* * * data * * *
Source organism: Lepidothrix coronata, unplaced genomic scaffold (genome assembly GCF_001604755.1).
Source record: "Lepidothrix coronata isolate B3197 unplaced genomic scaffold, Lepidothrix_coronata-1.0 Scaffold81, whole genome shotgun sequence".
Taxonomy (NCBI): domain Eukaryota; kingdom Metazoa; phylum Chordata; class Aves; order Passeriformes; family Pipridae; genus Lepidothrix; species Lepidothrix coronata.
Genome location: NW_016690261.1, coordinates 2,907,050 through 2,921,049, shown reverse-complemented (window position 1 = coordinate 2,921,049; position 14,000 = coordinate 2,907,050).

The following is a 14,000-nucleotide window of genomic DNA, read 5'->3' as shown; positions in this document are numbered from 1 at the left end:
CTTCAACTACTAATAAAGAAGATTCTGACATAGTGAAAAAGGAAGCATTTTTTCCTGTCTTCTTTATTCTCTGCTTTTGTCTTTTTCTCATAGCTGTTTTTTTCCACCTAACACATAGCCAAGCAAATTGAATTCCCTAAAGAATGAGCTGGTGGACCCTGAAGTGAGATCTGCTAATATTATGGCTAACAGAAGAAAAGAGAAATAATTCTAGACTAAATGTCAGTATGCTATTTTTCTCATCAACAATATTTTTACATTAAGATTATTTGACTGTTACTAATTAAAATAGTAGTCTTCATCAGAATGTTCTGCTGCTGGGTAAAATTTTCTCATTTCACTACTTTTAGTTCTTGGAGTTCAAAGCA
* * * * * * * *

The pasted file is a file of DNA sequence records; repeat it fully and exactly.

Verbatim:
Source organism: Lepidothrix coronata, unplaced genomic scaffold (genome assembly GCF_001604755.1).
Source record: "Lepidothrix coronata isolate B3197 unplaced genomic scaffold, Lepidothrix_coronata-1.0 Scaffold81, whole genome shotgun sequence".
Taxonomy (NCBI): domain Eukaryota; kingdom Metazoa; phylum Chordata; class Aves; order Passeriformes; family Pipridae; genus Lepidothrix; species Lepidothrix coronata.
Genome location: NW_016690261.1, coordinates 2,907,050 through 2,921,049, shown reverse-complemented (window position 1 = coordinate 2,921,049; position 14,000 = coordinate 2,907,050).

The following is a 14,000-nucleotide window of genomic DNA, read 5'->3' as shown; positions in this document are numbered from 1 at the left end:
CTTCAACTACTAATAAAGAAGATTCTGACATAGTGAAAAAGGAAGCATTTTTTCCTGTCTTCTTTATTCTCTGCTTTTGTCTTTTTCTCATAGCTGTTTTTTTCCACCTAACACATAGCCAAGCAAATTGAATTCCCTAAAGAATGAGCTGGTGGACCCTGAAGTGAGATCTGCTAATATTATGGCTAACAGAAGAAAAGAGAAATAATTCTAGACTAAATGTCAGTATGCTATTTTTCTCATCAACAATATTTTTACATTAAGATTATTTGACTGTTACTAATTAAAATAGTAGTCTTCATCAGAATGTTCTGCTGCTGGGTAAAATTTTCTCATTTCACTACTTTTAGTTCTTGGAGTTCAAAGCA